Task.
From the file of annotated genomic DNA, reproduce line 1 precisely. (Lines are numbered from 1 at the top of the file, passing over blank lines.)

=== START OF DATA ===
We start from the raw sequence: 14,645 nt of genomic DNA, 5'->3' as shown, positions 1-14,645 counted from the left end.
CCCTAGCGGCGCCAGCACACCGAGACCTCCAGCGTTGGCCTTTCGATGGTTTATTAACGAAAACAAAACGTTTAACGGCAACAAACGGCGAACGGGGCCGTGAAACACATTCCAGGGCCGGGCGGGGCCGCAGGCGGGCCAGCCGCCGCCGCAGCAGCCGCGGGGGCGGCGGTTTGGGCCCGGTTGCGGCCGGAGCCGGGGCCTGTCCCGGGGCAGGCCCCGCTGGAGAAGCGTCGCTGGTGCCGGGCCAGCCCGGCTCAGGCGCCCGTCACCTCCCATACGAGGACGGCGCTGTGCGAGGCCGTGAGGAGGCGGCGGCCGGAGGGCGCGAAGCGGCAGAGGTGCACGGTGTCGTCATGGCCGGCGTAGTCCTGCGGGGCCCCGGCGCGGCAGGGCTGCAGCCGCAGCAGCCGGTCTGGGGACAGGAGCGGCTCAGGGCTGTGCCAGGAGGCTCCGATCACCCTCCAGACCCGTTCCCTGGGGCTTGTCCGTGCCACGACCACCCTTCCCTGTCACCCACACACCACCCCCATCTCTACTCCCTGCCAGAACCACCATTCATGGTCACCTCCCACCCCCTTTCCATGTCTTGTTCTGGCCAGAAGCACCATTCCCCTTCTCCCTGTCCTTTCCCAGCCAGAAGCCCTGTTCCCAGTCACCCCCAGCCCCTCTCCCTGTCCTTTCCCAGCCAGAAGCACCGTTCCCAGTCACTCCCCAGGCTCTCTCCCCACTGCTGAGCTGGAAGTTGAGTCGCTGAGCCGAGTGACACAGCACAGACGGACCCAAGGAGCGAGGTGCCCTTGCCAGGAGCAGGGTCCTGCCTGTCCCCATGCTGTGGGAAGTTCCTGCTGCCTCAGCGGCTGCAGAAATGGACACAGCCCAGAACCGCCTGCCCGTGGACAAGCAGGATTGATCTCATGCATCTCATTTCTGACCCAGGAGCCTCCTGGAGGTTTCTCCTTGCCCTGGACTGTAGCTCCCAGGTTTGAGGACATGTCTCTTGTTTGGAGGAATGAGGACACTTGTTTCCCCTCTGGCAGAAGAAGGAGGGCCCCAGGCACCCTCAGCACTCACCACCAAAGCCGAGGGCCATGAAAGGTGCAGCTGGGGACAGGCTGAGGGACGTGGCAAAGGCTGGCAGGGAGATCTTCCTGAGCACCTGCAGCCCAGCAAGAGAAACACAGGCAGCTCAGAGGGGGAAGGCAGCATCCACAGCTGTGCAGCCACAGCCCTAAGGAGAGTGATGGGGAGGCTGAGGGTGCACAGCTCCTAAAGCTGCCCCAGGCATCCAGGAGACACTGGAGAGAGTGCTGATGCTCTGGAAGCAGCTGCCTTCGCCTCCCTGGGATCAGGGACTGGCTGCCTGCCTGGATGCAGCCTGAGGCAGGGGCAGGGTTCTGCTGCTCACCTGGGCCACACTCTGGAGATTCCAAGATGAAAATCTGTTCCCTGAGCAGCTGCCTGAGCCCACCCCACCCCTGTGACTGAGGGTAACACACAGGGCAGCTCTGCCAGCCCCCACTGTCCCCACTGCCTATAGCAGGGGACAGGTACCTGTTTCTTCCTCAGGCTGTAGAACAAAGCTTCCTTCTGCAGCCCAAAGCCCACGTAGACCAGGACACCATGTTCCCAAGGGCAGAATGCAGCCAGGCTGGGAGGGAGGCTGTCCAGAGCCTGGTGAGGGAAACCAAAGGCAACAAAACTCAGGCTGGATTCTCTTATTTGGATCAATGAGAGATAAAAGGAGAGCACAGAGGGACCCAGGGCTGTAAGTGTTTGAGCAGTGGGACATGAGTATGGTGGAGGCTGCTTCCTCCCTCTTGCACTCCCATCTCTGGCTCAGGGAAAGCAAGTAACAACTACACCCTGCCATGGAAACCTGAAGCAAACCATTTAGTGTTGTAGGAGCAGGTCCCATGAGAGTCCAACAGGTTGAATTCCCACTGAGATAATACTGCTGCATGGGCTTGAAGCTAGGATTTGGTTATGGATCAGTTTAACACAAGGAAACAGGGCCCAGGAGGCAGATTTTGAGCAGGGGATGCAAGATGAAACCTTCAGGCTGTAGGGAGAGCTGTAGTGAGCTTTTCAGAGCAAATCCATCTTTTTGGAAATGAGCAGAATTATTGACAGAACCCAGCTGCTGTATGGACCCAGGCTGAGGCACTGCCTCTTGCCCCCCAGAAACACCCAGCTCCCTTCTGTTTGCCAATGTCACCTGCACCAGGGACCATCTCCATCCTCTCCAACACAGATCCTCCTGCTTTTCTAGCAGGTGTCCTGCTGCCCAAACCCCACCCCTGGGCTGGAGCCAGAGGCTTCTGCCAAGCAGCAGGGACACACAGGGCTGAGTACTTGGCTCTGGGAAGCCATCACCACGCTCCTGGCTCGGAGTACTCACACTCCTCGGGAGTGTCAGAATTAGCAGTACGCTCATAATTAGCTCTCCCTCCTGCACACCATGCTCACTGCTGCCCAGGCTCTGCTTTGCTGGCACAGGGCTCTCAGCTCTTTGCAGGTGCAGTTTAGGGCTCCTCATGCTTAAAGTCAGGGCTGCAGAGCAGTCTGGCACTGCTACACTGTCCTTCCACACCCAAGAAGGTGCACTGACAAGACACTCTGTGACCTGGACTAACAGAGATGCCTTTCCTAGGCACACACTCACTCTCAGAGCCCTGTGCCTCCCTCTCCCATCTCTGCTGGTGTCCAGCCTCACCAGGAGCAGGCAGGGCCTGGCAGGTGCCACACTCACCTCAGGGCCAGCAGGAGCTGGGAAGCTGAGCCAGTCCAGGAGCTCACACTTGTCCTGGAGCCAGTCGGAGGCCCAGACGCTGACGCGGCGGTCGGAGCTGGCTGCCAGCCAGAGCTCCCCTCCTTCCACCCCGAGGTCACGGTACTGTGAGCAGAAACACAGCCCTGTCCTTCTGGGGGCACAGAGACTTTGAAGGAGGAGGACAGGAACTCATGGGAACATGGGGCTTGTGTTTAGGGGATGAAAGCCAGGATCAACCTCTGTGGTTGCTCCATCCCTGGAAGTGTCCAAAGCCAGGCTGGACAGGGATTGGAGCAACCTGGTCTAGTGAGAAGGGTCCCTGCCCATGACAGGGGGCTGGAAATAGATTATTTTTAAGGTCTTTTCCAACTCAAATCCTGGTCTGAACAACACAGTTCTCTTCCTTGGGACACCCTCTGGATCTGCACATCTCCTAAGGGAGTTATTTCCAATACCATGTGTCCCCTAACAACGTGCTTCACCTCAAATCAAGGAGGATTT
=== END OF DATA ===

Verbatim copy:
We start from the raw sequence: 14,645 nt of genomic DNA, 5'->3' as shown, positions 1-14,645 counted from the left end.